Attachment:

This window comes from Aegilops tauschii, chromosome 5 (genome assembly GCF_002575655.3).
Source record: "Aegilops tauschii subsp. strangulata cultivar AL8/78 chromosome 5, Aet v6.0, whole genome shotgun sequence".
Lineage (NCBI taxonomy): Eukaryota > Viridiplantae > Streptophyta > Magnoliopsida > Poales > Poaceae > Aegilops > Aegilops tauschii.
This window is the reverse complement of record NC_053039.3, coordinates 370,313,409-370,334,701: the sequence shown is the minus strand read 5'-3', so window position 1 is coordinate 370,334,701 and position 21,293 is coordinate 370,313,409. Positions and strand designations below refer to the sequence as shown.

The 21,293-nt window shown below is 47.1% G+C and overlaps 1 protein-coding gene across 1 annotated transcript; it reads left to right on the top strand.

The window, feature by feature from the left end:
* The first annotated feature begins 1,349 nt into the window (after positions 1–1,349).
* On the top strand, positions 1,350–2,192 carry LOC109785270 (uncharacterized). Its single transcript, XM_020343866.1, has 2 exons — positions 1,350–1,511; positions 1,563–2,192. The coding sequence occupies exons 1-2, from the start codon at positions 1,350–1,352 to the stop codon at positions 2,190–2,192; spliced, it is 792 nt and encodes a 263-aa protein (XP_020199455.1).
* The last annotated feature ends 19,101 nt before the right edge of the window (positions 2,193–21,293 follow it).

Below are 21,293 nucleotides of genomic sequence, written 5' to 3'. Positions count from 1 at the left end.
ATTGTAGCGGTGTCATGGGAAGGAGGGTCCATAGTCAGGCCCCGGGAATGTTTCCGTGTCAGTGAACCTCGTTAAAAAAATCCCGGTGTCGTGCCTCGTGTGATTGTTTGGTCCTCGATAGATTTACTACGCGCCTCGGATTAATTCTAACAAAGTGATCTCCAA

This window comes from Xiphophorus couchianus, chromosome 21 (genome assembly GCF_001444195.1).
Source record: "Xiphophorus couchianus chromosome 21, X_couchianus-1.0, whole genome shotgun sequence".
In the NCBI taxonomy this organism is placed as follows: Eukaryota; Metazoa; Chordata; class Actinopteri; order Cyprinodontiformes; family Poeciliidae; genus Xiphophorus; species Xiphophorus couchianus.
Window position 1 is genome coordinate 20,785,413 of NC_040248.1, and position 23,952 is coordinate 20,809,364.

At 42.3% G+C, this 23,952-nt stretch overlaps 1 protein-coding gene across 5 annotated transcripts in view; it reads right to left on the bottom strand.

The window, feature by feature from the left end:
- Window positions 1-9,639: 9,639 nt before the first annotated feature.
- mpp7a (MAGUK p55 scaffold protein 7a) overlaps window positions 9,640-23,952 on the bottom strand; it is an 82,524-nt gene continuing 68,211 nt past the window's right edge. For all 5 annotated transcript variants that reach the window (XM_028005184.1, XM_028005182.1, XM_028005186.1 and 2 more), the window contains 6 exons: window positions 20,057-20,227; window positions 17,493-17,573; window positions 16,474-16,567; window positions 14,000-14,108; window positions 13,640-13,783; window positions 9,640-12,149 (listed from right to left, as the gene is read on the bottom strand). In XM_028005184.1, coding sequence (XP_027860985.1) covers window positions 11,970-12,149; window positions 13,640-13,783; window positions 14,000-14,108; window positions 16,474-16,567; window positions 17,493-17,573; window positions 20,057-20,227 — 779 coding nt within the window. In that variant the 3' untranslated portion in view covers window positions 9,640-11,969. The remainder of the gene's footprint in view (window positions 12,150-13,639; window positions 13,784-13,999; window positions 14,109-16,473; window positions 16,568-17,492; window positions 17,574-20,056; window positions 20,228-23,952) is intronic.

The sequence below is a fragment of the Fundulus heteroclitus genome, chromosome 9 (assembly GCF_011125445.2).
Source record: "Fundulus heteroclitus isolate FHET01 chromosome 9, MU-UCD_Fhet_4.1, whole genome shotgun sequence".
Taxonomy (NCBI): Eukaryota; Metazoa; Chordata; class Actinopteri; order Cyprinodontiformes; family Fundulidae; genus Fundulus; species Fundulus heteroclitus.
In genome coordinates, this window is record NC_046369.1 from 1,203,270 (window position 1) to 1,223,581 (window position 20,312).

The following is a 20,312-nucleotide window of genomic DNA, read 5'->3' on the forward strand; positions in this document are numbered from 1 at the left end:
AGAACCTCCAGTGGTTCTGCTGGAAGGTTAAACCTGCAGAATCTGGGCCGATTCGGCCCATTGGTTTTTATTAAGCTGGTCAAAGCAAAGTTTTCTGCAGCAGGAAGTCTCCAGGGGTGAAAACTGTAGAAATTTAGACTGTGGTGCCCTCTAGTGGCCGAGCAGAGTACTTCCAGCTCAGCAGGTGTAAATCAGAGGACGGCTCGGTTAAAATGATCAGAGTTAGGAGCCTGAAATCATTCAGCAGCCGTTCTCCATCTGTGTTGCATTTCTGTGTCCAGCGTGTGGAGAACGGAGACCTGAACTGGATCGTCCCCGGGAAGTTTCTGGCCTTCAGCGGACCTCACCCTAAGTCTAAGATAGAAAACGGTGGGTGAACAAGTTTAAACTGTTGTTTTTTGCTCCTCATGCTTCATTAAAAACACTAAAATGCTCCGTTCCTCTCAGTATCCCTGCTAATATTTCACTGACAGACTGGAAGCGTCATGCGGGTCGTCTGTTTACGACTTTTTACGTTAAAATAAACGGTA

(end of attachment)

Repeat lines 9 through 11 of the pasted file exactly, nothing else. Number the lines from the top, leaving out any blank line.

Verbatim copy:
* The last annotated feature ends 19,101 nt before the right edge of the window (positions 2,193–21,293 follow it).

Below are 21,293 nucleotides of genomic sequence, written 5' to 3'. Positions count from 1 at the left end.
ATTGTAGCGGTGTCATGGGAAGGAGGGTCCATAGTCAGGCCCCGGGAATGTTTCCGTGTCAGTGAACCTCGTTAAAAAAATCCCGGTGTCGTGCCTCGTGTGATTGTTTGGTCCTCGATAGATTTACTACGCGCCTCGGATTAATTCTAACAAAGTGATCTCCAA